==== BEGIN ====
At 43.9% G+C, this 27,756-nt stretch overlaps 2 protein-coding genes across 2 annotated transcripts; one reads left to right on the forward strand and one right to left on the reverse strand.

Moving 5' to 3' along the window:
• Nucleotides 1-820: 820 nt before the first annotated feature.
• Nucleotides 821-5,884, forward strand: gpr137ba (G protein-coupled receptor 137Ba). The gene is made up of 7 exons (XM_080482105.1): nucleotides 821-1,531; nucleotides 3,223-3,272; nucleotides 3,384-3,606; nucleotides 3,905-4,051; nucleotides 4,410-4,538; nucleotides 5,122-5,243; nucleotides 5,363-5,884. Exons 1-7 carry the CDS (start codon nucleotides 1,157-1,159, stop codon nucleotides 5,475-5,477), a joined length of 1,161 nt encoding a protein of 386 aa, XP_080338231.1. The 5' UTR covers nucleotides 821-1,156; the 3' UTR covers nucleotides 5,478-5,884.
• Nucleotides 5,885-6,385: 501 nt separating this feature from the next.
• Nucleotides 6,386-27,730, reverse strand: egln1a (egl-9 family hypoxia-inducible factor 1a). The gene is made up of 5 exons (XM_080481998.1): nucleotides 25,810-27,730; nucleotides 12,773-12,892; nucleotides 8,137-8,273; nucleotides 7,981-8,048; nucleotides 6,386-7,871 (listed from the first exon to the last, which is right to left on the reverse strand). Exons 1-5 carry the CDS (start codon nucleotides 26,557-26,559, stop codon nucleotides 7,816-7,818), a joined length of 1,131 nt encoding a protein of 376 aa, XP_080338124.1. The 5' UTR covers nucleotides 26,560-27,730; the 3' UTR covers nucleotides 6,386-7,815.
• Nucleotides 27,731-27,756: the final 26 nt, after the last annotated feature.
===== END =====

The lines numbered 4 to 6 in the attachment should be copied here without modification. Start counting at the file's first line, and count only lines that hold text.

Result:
• Nucleotides 821-5,884, forward strand: gpr137ba (G protein-coupled receptor 137Ba). The gene is made up of 7 exons (XM_080482105.1): nucleotides 821-1,531; nucleotides 3,223-3,272; nucleotides 3,384-3,606; nucleotides 3,905-4,051; nucleotides 4,410-4,538; nucleotides 5,122-5,243; nucleotides 5,363-5,884. Exons 1-7 carry the CDS (start codon nucleotides 1,157-1,159, stop codon nucleotides 5,475-5,477), a joined length of 1,161 nt encoding a protein of 386 aa, XP_080338231.1. The 5' UTR covers nucleotides 821-1,156; the 3' UTR covers nucleotides 5,478-5,884.
• Nucleotides 5,885-6,385: 501 nt separating this feature from the next.
• Nucleotides 6,386-27,730, reverse strand: egln1a (egl-9 family hypoxia-inducible factor 1a). The gene is made up of 5 exons (XM_080481998.1): nucleotides 25,810-27,730; nucleotides 12,773-12,892; nucleotides 8,137-8,273; nucleotides 7,981-8,048; nucleotides 6,386-7,871 (listed from the first exon to the last, which is right to left on the reverse strand). Exons 1-5 carry the CDS (start codon nucleotides 26,557-26,559, stop codon nucleotides 7,816-7,818), a joined length of 1,131 nt encoding a protein of 376 aa, XP_080338124.1. The 5' UTR covers nucleotides 26,560-27,730; the 3' UTR covers nucleotides 6,386-7,815.